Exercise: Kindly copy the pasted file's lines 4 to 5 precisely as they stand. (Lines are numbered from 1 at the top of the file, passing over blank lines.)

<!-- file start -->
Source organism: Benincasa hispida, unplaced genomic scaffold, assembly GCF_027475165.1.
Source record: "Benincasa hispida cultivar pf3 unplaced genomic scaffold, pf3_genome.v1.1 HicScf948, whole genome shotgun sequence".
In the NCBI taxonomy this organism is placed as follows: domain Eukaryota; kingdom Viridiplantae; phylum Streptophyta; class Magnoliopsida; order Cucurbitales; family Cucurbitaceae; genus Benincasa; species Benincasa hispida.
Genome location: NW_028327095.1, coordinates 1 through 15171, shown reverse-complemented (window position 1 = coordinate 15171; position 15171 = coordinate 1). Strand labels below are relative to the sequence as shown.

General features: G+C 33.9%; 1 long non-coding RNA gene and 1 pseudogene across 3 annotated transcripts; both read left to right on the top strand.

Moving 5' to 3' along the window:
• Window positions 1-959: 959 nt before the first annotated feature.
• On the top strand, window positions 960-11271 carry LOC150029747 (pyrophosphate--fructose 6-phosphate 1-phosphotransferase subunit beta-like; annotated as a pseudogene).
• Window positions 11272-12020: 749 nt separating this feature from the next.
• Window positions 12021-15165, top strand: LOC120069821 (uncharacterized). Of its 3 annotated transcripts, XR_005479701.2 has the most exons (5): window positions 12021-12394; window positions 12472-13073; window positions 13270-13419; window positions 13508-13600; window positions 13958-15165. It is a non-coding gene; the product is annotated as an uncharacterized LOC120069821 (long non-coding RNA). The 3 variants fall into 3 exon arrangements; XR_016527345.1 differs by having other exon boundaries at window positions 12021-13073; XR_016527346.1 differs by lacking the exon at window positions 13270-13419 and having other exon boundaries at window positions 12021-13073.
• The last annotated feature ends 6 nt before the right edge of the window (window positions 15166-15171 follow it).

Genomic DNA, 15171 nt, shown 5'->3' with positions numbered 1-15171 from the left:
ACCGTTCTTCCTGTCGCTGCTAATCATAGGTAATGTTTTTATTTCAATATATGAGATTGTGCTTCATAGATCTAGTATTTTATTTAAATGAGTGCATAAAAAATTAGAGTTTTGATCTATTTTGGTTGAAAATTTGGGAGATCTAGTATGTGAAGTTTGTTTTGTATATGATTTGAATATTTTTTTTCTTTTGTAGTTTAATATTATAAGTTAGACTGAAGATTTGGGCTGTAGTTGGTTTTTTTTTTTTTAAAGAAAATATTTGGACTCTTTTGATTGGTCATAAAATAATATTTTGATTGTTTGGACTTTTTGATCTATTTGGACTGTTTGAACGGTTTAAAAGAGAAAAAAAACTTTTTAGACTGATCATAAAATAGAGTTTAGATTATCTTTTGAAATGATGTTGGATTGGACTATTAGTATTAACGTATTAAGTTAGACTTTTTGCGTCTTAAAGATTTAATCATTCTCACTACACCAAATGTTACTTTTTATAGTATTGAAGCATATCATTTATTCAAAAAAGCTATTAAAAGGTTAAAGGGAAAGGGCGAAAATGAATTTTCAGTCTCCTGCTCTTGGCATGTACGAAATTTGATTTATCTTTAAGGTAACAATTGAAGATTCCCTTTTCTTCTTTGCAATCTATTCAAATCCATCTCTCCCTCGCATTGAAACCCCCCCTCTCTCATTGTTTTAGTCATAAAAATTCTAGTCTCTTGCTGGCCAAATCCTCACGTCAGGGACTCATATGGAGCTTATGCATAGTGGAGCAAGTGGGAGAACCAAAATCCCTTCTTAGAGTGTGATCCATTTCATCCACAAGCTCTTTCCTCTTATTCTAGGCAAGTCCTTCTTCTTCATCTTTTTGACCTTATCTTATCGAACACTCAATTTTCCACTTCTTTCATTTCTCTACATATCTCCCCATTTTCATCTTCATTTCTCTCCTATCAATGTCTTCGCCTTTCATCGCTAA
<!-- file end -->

Genome location: NW_028327095.1, coordinates 1 through 15171, shown reverse-complemented (window position 1 = coordinate 15171; position 15171 = coordinate 1). Strand labels below are relative to the sequence as shown.

General features: G+C 33.9%; 1 long non-coding RNA gene and 1 pseudogene across 3 annotated transcripts; both read left to right on the top strand.